However, maintenance can be ordered indefinitely if the spouse’s ability to provide minimum reasonable needs is substantially or totally diminished because of  (1) a physical or mental disability, (2) duties as custodian of a young child of the marriage, or (3) another compelling impediment to earning sufficient income to provide for the spouse’s minimum reasonable needs. 

            How much will I have to pay?  The amount of spousal maintenance the Court can award is limited to no more than the lesser of $5,000 per month or 20% of the spouse’s average gross monthly income.  

A premarital agreement can address spousal support obligations; eliminate it or provide for it even when the Court is unable to award it.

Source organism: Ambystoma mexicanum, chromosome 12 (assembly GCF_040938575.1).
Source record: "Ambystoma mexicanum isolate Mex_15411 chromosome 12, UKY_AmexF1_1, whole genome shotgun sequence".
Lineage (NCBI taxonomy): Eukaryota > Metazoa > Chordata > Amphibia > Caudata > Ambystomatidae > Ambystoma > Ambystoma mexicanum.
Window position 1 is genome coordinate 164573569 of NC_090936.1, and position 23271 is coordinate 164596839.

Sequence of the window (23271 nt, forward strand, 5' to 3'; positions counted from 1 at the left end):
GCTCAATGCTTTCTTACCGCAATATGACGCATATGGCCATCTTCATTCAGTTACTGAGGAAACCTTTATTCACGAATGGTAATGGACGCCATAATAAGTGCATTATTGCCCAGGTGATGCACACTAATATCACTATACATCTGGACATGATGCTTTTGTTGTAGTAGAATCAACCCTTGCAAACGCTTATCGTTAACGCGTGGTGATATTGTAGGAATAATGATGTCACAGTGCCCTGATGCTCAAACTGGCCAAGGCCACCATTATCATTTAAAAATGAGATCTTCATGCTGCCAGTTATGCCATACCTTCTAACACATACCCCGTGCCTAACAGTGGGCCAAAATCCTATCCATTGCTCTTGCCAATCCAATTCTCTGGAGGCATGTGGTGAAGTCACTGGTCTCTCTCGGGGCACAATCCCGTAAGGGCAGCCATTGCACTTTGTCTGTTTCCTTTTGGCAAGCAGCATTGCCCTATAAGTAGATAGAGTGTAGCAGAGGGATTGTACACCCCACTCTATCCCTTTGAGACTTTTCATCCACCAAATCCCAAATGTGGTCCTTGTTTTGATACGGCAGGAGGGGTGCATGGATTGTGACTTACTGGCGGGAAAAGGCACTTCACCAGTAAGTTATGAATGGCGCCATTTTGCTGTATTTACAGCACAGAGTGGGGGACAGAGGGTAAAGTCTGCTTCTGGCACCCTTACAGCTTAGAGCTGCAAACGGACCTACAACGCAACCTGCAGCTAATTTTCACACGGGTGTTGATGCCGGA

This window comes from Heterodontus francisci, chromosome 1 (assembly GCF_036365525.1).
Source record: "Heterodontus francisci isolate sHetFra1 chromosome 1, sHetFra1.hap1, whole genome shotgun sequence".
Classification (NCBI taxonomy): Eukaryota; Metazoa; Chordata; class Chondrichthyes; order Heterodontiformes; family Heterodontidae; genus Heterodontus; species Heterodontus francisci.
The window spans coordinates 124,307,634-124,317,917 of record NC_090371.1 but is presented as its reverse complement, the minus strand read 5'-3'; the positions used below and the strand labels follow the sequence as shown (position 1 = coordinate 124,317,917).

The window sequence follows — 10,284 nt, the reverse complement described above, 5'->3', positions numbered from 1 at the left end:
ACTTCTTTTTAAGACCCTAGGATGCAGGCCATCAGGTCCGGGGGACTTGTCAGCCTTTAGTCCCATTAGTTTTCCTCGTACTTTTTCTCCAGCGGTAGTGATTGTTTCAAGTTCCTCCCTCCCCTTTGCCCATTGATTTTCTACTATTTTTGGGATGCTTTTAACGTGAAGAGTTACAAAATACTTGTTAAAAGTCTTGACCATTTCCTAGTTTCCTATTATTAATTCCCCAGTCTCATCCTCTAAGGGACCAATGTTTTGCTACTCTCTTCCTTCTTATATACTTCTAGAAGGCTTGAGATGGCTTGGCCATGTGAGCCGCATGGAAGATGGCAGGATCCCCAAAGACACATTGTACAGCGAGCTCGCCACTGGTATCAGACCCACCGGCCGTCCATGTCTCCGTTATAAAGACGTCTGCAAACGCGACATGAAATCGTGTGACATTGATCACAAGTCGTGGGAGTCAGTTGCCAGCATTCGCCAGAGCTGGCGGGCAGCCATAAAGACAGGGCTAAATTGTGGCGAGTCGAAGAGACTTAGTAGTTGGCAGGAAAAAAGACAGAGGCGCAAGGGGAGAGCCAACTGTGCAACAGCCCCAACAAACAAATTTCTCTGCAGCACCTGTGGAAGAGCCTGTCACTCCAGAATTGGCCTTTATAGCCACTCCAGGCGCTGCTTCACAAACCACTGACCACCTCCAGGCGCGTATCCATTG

Spousal support is an area of law where the court has a lot of discretion.  If you have questions about spousal support or prenups, experienced attorney Chante Prox can help.  Call Barnes Prox Law, PLLC at (817) 649-2700 for answers. 

            This article only addresses post spousal support and not temporary spousal support during a divorce proceeding

            Disclaimer:  This information should not be considered as legal advice.  Decisions should be based on consultation with a licensed attorney.  This blog is for informative purposes only.

           Chante Prox is a family law attorney and mediator practicing in the Dallas/Fort Worth area @ www.barnesproxlaw.com

50 Random Things About Me

  1. A woman of faith
  2. Mother of 1 and a half (my niece is the daughter I always wanted)
  3. I have no middle name
  4. Youngest of 4 girls; always wanted a big brother
  5. I love the color red because it’s bold and speaks courage
  6. I am divorced and open to remarriage